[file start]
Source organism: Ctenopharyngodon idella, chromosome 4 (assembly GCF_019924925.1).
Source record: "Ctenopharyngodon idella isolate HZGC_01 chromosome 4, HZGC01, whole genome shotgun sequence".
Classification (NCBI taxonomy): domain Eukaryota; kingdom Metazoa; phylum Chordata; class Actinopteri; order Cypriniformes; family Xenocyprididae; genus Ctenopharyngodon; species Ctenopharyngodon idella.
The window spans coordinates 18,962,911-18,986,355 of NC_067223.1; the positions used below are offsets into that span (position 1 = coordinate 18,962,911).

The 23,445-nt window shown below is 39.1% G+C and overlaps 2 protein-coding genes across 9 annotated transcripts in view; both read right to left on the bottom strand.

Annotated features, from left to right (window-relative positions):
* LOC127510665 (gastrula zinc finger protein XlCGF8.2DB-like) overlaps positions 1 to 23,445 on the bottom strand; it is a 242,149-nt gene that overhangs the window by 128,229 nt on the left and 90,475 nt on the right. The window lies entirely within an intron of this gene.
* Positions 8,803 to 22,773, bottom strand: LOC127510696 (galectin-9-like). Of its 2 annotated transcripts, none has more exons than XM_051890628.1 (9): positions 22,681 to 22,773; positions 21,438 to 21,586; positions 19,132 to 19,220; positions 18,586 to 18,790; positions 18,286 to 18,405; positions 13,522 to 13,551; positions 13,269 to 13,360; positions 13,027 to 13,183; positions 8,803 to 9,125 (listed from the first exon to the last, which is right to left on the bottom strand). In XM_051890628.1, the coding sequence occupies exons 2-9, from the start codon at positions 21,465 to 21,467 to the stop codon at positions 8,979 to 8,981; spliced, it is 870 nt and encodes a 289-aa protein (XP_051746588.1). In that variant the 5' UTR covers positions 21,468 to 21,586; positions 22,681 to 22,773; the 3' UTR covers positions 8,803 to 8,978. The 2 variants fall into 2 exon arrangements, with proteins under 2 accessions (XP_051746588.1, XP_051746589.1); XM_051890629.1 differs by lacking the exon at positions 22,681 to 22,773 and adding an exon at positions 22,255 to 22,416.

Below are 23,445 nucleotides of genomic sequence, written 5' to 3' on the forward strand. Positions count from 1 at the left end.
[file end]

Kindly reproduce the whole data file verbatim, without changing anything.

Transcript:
Source organism: Ctenopharyngodon idella, chromosome 4 (assembly GCF_019924925.1).
Source record: "Ctenopharyngodon idella isolate HZGC_01 chromosome 4, HZGC01, whole genome shotgun sequence".
Classification (NCBI taxonomy): domain Eukaryota; kingdom Metazoa; phylum Chordata; class Actinopteri; order Cypriniformes; family Xenocyprididae; genus Ctenopharyngodon; species Ctenopharyngodon idella.
The window spans coordinates 18,962,911-18,986,355 of NC_067223.1; the positions used below are offsets into that span (position 1 = coordinate 18,962,911).

The 23,445-nt window shown below is 39.1% G+C and overlaps 2 protein-coding genes across 9 annotated transcripts in view; both read right to left on the bottom strand.

Annotated features, from left to right (window-relative positions):
* LOC127510665 (gastrula zinc finger protein XlCGF8.2DB-like) overlaps positions 1 to 23,445 on the bottom strand; it is a 242,149-nt gene that overhangs the window by 128,229 nt on the left and 90,475 nt on the right. The window lies entirely within an intron of this gene.
* Positions 8,803 to 22,773, bottom strand: LOC127510696 (galectin-9-like). Of its 2 annotated transcripts, none has more exons than XM_051890628.1 (9): positions 22,681 to 22,773; positions 21,438 to 21,586; positions 19,132 to 19,220; positions 18,586 to 18,790; positions 18,286 to 18,405; positions 13,522 to 13,551; positions 13,269 to 13,360; positions 13,027 to 13,183; positions 8,803 to 9,125 (listed from the first exon to the last, which is right to left on the bottom strand). In XM_051890628.1, the coding sequence occupies exons 2-9, from the start codon at positions 21,465 to 21,467 to the stop codon at positions 8,979 to 8,981; spliced, it is 870 nt and encodes a 289-aa protein (XP_051746588.1). In that variant the 5' UTR covers positions 21,468 to 21,586; positions 22,681 to 22,773; the 3' UTR covers positions 8,803 to 8,978. The 2 variants fall into 2 exon arrangements, with proteins under 2 accessions (XP_051746588.1, XP_051746589.1); XM_051890629.1 differs by lacking the exon at positions 22,681 to 22,773 and adding an exon at positions 22,255 to 22,416.

Below are 23,445 nucleotides of genomic sequence, written 5' to 3' on the forward strand. Positions count from 1 at the left end.